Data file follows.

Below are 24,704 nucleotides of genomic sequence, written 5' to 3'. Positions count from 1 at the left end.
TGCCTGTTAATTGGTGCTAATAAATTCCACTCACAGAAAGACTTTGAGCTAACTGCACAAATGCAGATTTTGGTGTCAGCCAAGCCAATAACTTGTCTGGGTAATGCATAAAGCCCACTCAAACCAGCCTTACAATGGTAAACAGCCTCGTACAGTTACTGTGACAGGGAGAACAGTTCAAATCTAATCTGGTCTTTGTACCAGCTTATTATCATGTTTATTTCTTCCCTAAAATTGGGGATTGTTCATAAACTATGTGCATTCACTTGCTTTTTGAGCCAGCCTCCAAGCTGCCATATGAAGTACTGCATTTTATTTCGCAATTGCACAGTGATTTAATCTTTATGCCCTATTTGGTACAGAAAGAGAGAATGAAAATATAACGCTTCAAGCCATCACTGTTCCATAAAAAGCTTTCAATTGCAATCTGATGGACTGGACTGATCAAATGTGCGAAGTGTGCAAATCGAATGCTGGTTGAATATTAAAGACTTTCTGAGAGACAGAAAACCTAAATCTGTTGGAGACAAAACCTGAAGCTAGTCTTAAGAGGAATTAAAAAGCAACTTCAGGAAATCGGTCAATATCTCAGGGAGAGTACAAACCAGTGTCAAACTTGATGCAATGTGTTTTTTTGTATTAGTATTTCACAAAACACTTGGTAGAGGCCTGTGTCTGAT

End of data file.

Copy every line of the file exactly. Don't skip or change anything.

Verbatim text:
Below are 24,704 nucleotides of genomic sequence, written 5' to 3'. Positions count from 1 at the left end.
TGCCTGTTAATTGGTGCTAATAAATTCCACTCACAGAAAGACTTTGAGCTAACTGCACAAATGCAGATTTTGGTGTCAGCCAAGCCAATAACTTGTCTGGGTAATGCATAAAGCCCACTCAAACCAGCCTTACAATGGTAAACAGCCTCGTACAGTTACTGTGACAGGGAGAACAGTTCAAATCTAATCTGGTCTTTGTACCAGCTTATTATCATGTTTATTTCTTCCCTAAAATTGGGGATTGTTCATAAACTATGTGCATTCACTTGCTTTTTGAGCCAGCCTCCAAGCTGCCATATGAAGTACTGCATTTTATTTCGCAATTGCACAGTGATTTAATCTTTATGCCCTATTTGGTACAGAAAGAGAGAATGAAAATATAACGCTTCAAGCCATCACTGTTCCATAAAAAGCTTTCAATTGCAATCTGATGGACTGGACTGATCAAATGTGCGAAGTGTGCAAATCGAATGCTGGTTGAATATTAAAGACTTTCTGAGAGACAGAAAACCTAAATCTGTTGGAGACAAAACCTGAAGCTAGTCTTAAGAGGAATTAAAAAGCAACTTCAGGAAATCGGTCAATATCTCAGGGAGAGTACAAACCAGTGTCAAACTTGATGCAATGTGTTTTTTTGTATTAGTATTTCACAAAACACTTGGTAGAGGCCTGTGTCTGAT